How diverse Lebanon can have a more inclusive government – The Frontier Post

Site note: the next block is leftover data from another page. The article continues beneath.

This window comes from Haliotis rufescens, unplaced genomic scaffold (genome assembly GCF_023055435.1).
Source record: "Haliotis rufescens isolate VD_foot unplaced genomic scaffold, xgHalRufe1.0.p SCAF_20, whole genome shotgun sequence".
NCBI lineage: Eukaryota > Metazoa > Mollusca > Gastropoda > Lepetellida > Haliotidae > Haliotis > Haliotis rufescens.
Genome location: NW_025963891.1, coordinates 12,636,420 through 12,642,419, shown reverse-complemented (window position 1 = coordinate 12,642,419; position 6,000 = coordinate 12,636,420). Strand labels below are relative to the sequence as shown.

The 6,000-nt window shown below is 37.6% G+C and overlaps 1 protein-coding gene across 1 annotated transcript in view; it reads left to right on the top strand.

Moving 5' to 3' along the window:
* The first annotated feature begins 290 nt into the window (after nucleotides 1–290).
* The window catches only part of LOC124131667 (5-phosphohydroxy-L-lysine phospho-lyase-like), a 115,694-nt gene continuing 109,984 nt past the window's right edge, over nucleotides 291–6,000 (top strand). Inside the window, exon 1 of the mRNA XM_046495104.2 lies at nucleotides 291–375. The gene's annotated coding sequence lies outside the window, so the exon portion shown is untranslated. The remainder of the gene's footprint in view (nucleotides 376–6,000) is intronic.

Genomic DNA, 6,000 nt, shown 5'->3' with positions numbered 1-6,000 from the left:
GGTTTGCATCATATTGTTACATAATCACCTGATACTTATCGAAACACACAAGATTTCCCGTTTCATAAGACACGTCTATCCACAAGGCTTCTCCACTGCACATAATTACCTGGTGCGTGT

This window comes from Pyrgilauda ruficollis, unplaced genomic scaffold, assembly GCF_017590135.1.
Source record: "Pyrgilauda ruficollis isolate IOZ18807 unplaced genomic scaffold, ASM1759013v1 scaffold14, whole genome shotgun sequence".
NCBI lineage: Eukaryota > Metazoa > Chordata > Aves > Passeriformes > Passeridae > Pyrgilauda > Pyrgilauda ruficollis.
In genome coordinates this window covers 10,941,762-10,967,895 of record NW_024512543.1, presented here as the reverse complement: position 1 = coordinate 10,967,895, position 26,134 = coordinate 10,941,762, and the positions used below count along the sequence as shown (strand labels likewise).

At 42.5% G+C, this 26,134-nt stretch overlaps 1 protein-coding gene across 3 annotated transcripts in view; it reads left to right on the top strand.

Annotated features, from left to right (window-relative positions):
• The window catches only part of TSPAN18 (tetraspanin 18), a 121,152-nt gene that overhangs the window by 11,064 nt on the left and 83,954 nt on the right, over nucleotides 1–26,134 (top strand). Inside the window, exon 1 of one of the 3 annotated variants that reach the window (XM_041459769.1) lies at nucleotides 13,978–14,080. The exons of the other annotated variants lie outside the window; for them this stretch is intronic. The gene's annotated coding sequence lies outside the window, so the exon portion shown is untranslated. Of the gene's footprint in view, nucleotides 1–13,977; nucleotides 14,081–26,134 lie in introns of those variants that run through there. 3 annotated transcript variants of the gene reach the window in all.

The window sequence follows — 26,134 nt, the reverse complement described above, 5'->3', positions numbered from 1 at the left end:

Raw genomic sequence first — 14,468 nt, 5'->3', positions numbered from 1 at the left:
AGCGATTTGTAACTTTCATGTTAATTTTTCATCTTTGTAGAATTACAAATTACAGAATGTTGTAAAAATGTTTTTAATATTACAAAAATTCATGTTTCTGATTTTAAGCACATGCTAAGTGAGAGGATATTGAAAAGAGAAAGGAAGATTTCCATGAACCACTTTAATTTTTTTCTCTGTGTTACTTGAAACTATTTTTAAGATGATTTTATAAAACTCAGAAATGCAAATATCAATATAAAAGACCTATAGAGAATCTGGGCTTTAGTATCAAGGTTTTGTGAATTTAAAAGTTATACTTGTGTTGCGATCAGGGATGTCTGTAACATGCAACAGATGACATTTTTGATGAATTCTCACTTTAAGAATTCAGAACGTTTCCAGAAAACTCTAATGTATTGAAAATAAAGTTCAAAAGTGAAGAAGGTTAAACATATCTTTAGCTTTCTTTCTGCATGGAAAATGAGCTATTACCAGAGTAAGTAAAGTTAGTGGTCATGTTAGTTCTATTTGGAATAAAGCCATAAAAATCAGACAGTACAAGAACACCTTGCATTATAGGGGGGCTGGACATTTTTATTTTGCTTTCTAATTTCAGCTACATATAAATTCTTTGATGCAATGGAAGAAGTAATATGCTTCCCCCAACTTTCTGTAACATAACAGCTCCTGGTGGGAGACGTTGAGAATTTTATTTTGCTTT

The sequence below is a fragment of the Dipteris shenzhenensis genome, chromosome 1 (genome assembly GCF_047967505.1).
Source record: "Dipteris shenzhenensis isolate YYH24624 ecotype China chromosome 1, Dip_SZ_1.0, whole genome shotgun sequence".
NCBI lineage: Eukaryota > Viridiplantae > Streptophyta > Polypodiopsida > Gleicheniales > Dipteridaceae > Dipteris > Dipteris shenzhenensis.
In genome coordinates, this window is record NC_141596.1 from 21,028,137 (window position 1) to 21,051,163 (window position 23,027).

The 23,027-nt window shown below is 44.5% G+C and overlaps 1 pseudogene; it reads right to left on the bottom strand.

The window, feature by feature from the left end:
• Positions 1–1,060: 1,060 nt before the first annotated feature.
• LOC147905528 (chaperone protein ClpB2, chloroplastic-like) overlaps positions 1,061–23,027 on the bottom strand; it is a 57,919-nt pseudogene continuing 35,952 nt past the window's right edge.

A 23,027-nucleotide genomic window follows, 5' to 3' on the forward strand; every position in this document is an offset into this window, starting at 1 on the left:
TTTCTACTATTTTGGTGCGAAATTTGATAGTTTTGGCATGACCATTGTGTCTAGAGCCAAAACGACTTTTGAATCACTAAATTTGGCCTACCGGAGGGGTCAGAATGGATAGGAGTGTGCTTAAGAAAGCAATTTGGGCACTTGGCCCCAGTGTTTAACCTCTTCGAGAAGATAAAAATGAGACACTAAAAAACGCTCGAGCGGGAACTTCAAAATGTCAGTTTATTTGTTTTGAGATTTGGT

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Khaled Abou Zahr Following a long stalemate, the Lebanese file was in June passed on from French President Emmanuel Macron to former Foreign Minister Jean-Yves Le Drian. His current mission is still to help Lebanon elect a president. But is this the right mission for the countries that are looking to help Lebanon? Should there not be a more impactful way to help Lebanon once and for all?To start with, this mission reveals how much the confessional system is hurtful for Lebanon. Indeed, the election or selection of any of the three key roles of the state — president, prime minister and parliament speaker — never seem to be related to all the people’s affairs, but rather limited to each concerned community.Let me explain. Currently, with each position being reserved for a single community, the election by the parliament of a new president is, for example, viewed through the lens of the Christian/Maronite community. Just like the continued failure to name a prime minister is seen through the lens of the Sunni community. And the speaker of parliament, which is the only one of these positions that is currently filled, indicating where the power in the country lies, seems to be a Shiite affair. In all logic, this raises the question of an absence of a Druze head of state. What about the aspirations and fears of this community, which has given its blood and made sacrifices? Unfortunately, in today’s Lebanon, the Druze would probably only have an “acting representative” or another empty seat.There is hence no country, just confessional minorities. I understand why some Maronites have fear because Michel Aoun was their last president. This fear can be applied to Sunnis and the prime minister. We can clearly see now how this system does not work and how it invites shady deal-making at the expense of the people, thanks to the exploitation of this exact fear. Any centralized system, such as a direct presidential election regardless of confession, would make these fears explode into potential civil war.This is exactly why a system that has a centralized head of state for each community does not work. A federal system would solve many of these issues. But it would not be a magic wand. There are examples of federal systems that are dysfunctional. The clearest example that comes to mind is Belgium. It is a European federal constitutional monarchy in which the king is the head of state and the prime minister is the head of government in a multiparty system. Decision-making powers are not centralized but divided between three levels of government: the federal government, three language-based communities (Flemish, French and German-speaking) and three regions (Flanders, Brussels-Capital and Wallonia).Unfortunately, Belgium has become known for its political instability. In 2020, it finally formed a government after 652 days of caretaker and minority governments, following the collapse of the previous administration in December 2018 due to interparty tensions over migration. So, it is not only Lebanon that suffers from this disease. This marked a new record for Belgium’s longest post-election period without a government, surpassing the previous record of 541 days after the June 2010 elections, which ended with the swearing-in of Elio Di Rupo as prime minister after a similarly complex negotiation period.The advantage is that, while there were problems at the federal level, people’s lives were unaffected because what mattered to them was decided at the local level. Unfortunately, and here lies the risk, we are noticing today a growing demand for Flemish independence ahead of federal elections next year. Questions over migration and general policies are pushing this demand.This is why I once again use the example of Switzerland as a model for Lebanon, with its federal council when it comes to state-linked affairs. This is the best example Lebanon should follow. The Swiss Federal Council is Switzerland’s highest executive authority and serves as the collective head of state and government. This council has seven members, each representing a different political party, and it works on a consensus-based decision-making system.By overseeing the administration, proposing legislation and representing Switzerland in international affairs, it plays a significant role in the country’s political landscape. The Federal Assembly, which is the country’s bicameral legislature, chooses the members of the Federal Council, who each serve for four years. For more than a century, this unique and balanced governance system has been a hallmark of Swiss political stability. It has helped Switzerland become known as a model of direct democracy and federalism.In Lebanon, adopting a similar system would be a positive power-sharing solution. It could pave the way for more effective governance. A federal council including all confessions would have representatives serving the country and not their respective communities. Moreover, a member of the Druze community could be added alongside the representatives of all the other communities.Just as Switzerland’s system ensures that the various linguistic, cultural and religious groups within the country are represented in the Federal Council, Lebanon could have a more inclusive government that reflects the nation’s multifaceted identity. This would strengthen the bonds between communities instead of pitting them against each other.There is no doubt that, despite the current political vacuum and the failure to nominate the heads of state, the Lebanese people are in a de facto decentralized system.They have their own solutions, from banking and cryptocurrencies to having generators for electricity. Therefore, countries looking to help Lebanon should support the transformation toward a new political system and not a temporary solution to keep an archaic one alive. This needs to be done before secession becomes the only solution.